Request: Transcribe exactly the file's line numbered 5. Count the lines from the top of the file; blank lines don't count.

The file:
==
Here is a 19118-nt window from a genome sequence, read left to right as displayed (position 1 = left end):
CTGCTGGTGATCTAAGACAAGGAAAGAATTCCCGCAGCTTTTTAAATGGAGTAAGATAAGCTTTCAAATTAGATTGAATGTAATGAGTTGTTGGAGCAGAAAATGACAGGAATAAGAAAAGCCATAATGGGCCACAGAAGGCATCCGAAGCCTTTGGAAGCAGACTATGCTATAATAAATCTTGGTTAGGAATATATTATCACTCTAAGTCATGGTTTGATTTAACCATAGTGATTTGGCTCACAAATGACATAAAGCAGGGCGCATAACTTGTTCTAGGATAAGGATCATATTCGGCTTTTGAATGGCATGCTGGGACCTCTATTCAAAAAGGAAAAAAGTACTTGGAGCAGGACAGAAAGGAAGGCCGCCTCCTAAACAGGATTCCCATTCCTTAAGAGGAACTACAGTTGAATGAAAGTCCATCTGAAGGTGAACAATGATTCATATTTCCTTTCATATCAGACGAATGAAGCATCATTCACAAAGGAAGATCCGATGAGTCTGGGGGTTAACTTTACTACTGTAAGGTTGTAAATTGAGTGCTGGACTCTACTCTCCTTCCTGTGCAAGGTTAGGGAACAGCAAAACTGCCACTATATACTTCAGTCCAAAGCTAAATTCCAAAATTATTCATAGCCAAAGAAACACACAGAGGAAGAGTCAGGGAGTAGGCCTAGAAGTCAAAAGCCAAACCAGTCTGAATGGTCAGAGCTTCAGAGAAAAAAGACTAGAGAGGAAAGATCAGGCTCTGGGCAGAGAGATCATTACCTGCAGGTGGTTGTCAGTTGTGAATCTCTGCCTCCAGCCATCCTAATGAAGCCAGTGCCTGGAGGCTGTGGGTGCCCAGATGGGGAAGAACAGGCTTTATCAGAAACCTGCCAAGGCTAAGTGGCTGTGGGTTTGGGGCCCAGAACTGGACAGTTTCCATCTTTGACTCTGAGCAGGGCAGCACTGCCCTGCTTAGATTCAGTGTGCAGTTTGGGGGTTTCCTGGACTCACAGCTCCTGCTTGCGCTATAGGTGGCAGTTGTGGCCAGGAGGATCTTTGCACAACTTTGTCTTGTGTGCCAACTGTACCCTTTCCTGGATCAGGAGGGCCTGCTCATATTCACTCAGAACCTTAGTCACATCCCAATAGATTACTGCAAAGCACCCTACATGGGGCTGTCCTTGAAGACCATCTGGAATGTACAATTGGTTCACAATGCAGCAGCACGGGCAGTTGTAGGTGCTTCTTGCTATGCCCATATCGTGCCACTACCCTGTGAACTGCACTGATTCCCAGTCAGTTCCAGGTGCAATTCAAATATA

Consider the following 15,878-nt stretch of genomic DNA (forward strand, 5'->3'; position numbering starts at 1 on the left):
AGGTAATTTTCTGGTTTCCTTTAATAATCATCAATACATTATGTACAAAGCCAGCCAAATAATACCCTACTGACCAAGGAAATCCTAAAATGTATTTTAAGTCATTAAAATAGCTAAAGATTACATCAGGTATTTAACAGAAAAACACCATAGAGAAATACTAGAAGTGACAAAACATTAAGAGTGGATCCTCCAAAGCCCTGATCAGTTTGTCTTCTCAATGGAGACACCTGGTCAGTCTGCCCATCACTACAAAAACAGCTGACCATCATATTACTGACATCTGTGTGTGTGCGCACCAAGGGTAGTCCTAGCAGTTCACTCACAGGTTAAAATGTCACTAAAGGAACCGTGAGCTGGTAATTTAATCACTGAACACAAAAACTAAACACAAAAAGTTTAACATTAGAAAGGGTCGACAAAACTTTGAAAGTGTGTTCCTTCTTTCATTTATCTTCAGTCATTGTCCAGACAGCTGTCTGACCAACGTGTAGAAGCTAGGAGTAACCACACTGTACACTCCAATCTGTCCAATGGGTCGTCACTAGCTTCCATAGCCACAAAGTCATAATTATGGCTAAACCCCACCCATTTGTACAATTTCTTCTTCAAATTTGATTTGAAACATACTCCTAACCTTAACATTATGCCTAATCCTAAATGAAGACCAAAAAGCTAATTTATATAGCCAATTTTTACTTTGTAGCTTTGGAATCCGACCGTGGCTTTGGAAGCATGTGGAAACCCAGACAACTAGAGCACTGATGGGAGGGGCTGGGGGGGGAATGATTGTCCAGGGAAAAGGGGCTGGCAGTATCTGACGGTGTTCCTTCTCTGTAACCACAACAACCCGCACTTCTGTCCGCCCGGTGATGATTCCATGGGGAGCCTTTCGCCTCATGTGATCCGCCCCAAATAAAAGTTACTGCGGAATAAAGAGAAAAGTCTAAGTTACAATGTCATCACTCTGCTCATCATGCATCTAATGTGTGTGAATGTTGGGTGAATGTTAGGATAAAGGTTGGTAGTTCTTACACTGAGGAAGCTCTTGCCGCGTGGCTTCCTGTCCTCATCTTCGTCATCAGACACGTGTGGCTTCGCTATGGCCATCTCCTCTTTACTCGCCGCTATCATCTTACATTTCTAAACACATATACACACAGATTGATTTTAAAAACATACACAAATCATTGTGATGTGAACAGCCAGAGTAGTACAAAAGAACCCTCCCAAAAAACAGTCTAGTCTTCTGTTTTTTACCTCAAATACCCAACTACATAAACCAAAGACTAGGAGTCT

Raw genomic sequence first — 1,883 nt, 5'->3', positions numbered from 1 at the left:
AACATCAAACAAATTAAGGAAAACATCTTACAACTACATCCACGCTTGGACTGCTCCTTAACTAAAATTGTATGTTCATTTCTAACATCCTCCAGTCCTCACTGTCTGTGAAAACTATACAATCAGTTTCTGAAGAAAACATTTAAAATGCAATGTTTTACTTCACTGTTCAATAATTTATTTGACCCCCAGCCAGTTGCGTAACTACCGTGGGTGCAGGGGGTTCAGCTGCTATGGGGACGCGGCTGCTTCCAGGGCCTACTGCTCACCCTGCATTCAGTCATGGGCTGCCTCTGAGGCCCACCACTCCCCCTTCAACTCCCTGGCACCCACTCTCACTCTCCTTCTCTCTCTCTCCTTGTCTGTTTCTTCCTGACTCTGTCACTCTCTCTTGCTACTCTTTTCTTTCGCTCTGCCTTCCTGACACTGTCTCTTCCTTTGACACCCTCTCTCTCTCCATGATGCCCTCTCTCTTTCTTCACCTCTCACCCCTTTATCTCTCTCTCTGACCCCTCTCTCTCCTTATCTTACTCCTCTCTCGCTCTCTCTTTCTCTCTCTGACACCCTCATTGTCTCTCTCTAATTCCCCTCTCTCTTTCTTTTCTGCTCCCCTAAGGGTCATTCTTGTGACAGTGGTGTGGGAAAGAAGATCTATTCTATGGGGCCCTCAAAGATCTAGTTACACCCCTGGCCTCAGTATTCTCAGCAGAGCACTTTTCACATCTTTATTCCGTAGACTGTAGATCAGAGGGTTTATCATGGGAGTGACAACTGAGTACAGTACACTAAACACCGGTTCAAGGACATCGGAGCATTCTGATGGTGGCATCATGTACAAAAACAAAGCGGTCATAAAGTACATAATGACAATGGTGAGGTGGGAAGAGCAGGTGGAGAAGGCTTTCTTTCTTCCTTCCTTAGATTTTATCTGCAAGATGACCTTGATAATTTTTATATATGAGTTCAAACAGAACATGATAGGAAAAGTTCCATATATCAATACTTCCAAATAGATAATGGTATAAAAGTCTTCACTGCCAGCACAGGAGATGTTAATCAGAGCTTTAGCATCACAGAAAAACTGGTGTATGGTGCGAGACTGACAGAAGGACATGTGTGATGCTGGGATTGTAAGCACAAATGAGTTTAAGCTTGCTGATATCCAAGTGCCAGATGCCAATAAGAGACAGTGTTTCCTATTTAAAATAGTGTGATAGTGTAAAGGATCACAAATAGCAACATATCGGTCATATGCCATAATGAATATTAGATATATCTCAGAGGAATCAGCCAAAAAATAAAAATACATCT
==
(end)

Raw genomic sequence first — 1,883 nt, 5'->3', positions numbered from 1 at the left: